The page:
I start explaining the situation, and before I can finish, he responds that the person I need to talk to is the author, and says he will send me his email address. I explain that this isn’t acceptable, because I’m sure that the online picture editor is much better person to get an invoice paid than the author. I explain further what’s happened, and why I was looking to pursue it, and mention the article detailing that this had happened before.

It turns out that the man I was speaking to was the one who dealt with the other photographer, just days before. Knowing that he wasn’t going to hang up on me, and that they do pay out for this sort of situation, I push on. After about 10 minutes of talking, we came to an arrangement.

We talk for a couple minutes about what I wanted out of the situation. I didn’t lecture him about why they shouldn’t have done it, he knew full well. He made me an offer. He was willing to pay me their standard fee of use of each photo, or if it was recognition I wanted, I could talk to the author. If I wanted more money than he was offering, I could have gone down another avenue, which would have made a point, but would have ultimately taken more time and money than it was worth.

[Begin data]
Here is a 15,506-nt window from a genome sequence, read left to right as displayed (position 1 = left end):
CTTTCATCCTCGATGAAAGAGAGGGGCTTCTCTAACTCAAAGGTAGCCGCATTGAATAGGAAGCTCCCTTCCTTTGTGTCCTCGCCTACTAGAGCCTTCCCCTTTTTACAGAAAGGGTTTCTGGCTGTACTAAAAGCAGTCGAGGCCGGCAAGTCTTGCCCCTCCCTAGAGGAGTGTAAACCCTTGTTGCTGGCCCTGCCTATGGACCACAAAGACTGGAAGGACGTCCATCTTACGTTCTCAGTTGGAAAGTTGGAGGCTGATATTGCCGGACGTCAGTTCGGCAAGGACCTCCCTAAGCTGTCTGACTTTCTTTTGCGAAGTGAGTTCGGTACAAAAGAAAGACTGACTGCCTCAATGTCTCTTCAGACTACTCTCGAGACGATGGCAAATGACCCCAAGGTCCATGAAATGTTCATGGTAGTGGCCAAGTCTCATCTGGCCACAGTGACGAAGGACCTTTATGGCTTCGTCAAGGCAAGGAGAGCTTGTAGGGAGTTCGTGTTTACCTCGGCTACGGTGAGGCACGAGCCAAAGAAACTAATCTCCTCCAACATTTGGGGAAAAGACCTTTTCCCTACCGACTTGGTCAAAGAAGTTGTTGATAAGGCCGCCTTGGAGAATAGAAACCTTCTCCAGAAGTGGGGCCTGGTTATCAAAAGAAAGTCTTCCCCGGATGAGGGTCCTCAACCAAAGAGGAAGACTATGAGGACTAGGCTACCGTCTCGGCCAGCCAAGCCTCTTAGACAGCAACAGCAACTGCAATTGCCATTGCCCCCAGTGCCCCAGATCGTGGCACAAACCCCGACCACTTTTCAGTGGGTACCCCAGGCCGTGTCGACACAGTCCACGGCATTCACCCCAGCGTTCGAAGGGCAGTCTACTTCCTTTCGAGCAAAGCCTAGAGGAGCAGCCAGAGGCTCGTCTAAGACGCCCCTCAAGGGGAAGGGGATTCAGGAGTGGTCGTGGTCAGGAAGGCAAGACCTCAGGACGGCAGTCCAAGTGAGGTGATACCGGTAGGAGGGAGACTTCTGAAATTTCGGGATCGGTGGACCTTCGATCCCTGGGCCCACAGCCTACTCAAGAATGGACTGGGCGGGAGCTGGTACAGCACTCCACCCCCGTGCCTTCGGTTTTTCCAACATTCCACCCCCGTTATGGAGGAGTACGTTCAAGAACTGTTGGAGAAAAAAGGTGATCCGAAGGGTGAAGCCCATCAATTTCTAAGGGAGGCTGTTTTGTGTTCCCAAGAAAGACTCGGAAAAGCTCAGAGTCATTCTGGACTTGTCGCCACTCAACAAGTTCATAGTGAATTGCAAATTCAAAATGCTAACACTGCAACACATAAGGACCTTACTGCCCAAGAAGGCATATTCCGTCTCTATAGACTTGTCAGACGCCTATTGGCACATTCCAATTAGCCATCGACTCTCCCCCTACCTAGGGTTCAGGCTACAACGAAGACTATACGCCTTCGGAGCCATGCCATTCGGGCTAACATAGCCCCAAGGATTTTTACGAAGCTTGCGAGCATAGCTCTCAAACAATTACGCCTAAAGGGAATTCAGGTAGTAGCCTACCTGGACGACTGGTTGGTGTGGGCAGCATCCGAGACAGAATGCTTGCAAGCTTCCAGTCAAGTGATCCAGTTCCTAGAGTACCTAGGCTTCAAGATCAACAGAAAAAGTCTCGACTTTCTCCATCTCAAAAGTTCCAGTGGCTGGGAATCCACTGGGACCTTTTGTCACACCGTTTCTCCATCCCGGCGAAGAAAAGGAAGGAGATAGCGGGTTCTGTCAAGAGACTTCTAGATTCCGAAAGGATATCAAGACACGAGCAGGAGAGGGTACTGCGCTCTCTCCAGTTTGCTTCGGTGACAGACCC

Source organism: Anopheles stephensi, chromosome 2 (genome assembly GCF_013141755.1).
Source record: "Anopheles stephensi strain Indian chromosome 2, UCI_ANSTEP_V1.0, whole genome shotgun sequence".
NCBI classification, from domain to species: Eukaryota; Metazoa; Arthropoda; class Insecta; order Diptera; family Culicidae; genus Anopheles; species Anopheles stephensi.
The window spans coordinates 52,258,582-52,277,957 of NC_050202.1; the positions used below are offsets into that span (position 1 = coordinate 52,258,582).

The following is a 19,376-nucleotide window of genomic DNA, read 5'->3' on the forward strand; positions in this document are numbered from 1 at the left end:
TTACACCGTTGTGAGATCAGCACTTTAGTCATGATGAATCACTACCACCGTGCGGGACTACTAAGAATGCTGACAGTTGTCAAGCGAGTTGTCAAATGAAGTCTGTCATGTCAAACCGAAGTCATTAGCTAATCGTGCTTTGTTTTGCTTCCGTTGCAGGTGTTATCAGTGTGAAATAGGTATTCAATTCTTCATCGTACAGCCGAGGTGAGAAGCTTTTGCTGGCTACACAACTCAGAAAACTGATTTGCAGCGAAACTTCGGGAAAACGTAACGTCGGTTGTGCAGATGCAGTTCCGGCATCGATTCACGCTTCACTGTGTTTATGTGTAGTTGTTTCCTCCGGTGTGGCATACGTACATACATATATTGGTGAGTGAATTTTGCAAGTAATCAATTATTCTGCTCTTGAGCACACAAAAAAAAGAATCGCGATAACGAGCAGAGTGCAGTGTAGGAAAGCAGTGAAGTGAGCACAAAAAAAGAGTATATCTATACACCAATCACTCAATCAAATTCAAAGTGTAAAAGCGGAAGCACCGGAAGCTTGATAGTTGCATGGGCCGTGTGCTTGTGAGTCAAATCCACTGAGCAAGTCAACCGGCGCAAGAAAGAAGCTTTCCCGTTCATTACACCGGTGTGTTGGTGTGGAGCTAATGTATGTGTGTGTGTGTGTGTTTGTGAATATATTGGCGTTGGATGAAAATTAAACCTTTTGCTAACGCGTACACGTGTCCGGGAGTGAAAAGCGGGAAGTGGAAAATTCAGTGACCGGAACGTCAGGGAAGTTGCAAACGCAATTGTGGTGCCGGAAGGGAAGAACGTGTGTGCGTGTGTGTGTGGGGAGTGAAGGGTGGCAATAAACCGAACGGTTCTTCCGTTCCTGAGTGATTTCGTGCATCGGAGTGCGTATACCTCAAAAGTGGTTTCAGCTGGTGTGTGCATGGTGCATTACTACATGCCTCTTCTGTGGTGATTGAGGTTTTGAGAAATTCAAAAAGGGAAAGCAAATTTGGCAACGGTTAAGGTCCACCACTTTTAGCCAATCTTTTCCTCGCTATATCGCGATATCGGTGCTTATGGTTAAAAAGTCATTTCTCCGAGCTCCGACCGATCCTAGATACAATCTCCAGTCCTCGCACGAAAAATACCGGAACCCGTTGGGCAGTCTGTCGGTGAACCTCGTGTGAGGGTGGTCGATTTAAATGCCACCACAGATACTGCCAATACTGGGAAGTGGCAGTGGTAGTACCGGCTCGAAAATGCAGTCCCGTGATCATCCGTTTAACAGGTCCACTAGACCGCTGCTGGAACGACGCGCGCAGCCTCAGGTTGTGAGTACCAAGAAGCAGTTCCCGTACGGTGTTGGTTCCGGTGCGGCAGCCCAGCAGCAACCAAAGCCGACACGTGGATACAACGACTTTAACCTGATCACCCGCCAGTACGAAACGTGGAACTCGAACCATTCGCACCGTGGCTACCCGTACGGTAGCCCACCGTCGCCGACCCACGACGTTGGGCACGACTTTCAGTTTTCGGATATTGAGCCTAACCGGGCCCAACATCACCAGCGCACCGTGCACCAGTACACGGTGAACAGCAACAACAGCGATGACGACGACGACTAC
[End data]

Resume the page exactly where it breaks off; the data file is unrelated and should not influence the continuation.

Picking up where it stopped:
I agreed to their standard payment for use of online photos, although it probably should have been a bit more, and there should be a fee for using the photos without my permission. I could have pursed it further, but I didn’t for two reasons. Firstly, I’m very busy at the moment (lots of work and moving house, ergh), and I felt that I had made my point.

If you do wonder what you should be getting paid though, then here’s an excellent resource for online photos, and sizes.

The reason I was able get paid so quickly is largely because major news outlets have a budget for images like this, and a system in place. They just think that they’re big enough to get away with it. Or that it simply doesn’t matter.

Among the excuses I got from the picture desk were that they do try to contact everyone about their photos first, and although I believe that this is what the man I spoke to would personally do, I don’t feel the same about some of their authors. He also mentioned that the reason this happens sometimes is that the authors see the photos getting shared across the internet, and assume that they must be happy for the recognition.